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Words that are formed from existing words can also be confusing – sometimes the original spelling stays the same and sometimes it changes. Some to remember are:

Double negatives

Be sure that you know what you are trying to say if you use two negative words in a sentence. In English, two negatives cancel each other out rather than double the negative force of your sentence. 'I didn't see no one' is a rather strange way of saying that you saw someone, rather than an emphatic way of saying that you saw no one.

It is also wrong to say something like 'There wasn't hardly anyone there'; hardly and scarcely should not be used with negatives. Similarly, the verb miss already has a negative meaning, and doesn't need to have a negative added: say `I miss seeing her', not `I miss not seeing her'.

Due to/owing to

Most authorities continue to accept that due is an adjective only and must always modify a noun, so that he was absent due to illness would be incorrect, and should be recast as his absence was due to illness. Owing to can be used in all cases (so he was absent owing to illness or his absence was owing to illness would both be acceptable). Often because can be used instead of either!


Do not say 'equally as', eg 'This model is equally as effective'. You can use either equally or as on its own. In sentences such as 'My new car is just as good as the old one', where two nouns are compared, you could replace just as with as, but it would be wrong to use equally.

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Forming plurals

The usual way to form a plural is to add an -s, eg dogs, popes.

If the word ends in -ch, --s, -sh, -x, -z, then add -es, eg branches, masses, bushes, boxes, chintzes.

Most words that end in -f or -fe change the ending to -ves (eg wives, calves), although there are exceptions (eg beliefs, chiefs, dwarfs, gulfs, proofs, roofs).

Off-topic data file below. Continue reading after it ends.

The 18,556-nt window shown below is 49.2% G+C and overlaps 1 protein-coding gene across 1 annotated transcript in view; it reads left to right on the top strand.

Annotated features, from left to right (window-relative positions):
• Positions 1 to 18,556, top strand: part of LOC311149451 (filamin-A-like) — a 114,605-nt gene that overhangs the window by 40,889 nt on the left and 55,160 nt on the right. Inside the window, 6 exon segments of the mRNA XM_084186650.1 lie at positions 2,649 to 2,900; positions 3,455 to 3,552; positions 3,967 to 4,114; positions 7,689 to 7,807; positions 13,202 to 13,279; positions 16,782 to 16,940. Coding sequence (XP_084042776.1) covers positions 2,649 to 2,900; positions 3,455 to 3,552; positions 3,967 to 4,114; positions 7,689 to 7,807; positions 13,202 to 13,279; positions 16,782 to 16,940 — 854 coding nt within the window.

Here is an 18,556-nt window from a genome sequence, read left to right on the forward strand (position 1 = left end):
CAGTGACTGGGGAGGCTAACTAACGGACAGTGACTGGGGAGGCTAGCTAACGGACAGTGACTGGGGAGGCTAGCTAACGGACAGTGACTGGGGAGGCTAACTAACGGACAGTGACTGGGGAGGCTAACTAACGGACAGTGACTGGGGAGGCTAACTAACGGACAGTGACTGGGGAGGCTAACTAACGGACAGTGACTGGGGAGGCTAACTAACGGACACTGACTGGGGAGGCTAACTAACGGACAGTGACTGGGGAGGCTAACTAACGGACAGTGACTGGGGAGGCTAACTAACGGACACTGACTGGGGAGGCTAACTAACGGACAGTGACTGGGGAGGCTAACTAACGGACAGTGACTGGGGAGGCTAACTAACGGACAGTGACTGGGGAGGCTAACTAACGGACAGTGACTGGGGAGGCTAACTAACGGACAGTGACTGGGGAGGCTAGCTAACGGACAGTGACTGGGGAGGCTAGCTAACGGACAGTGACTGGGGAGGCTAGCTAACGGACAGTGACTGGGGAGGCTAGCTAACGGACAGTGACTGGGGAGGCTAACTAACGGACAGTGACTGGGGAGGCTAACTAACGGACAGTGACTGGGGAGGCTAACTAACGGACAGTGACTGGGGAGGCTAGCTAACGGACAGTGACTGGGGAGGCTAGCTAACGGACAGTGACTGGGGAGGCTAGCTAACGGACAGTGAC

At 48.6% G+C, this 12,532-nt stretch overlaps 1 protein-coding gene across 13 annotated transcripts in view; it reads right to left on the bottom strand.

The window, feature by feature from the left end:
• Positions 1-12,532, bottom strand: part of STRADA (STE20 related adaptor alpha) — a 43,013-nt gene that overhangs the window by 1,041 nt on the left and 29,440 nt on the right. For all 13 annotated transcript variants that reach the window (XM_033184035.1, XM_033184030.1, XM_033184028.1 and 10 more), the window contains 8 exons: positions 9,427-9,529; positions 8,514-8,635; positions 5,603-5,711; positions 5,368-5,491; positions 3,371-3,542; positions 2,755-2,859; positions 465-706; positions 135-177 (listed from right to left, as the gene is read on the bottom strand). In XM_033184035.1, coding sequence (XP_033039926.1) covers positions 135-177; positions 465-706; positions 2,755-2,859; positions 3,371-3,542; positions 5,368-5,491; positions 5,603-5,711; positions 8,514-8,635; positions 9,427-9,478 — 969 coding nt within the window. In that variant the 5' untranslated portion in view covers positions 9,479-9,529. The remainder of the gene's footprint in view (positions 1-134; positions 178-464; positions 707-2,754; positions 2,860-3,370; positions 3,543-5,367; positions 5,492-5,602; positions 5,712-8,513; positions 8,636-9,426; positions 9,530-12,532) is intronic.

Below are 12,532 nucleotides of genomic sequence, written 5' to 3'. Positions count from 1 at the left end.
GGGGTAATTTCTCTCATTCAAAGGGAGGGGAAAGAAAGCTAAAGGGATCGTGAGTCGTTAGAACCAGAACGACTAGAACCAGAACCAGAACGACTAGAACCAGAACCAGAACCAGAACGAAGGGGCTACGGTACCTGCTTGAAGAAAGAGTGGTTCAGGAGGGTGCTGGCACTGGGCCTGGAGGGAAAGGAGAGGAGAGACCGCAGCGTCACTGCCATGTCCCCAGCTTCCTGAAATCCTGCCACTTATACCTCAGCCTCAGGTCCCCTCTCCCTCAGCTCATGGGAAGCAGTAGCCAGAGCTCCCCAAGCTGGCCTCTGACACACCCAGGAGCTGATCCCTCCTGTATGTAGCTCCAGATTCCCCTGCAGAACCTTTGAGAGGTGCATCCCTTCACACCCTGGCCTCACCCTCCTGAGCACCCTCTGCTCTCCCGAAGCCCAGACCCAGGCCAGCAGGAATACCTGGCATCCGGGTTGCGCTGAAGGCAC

For words that end in a vowel + y, add -s, eg days, boys.

If a word ends in a consonant + y, change the -y to -ies, eg babies, spies. Words that end in -o normally just add -s, but there is a group of words that add -oes: these include buffaloes, dominoes, echoes, goes, grottoes, haloes, heroes, mangoes, mosquitoes, potatoes, tomatoes, tornadoes, torpedoes, vetoes, and volcanoes.

Haves and have-nots

Remember the had in sentences like 'I had better go now'. Because 'I had' can be contracted to 'I'd', people often hear it as I and leave out had altogether. 'I better go' is not correct in standard English; always use I'd or I had.

Avoid ‘Should of’! In sentences like 'I might have known' and 'You should have gone', many people use of instead of have. This too is based on a mishearing, and is wrong: remember to use have.

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He, she, or they?

People are increasingly using the plural pronoun they to refer to one person if they do not know whether that person is male or female. Until quite recently, he was generally used to refer to a person of either sex, as in `Every child needs to know that he is loved', but nowadays many people feel that such a use is sexist. He or she is possible, but is rather awkward. They is generally accepted in sentences using words such as someone or anyone, eg 'Anyone can join if they are a resident'. More people object to they being used after a single noun, as in 'Ask a friend if they can help'. Partridge continued to do so in Usage and Abusage (1973 revision):

‘they, their, misused for he, his as in "Anyone thinks twice when their life is at stake", read "his life’’.’

Although Fowler (in 1926) disliked the practice, the latest edition notes that ‘the process seems irreversible’. The OED, while admitting that it was ‘not favoured by grammarians’, gives several examples dating from the fifteenth century to George Bernard Shaw’s Candida: ‘It’s enough to drive anyone out of their senses’ (1898).

Part of our earlier teaching was the result of a tendency to use the third person plural pronouns in a vague and unattributable way, such as ‘They say that’, ‘They should do something about it’, when ‘it is said that’ and ‘Mrs Bloggs told Mrs Jones, who whispered to me’ or ‘The parish council should take action’ would at least give a clearer direction. The lack of a named subject is irritating and careless in such contexts but that doesn’t make the use of the third person plural wrong. Indeed, according to Longman’s Guide To English Usage (1988):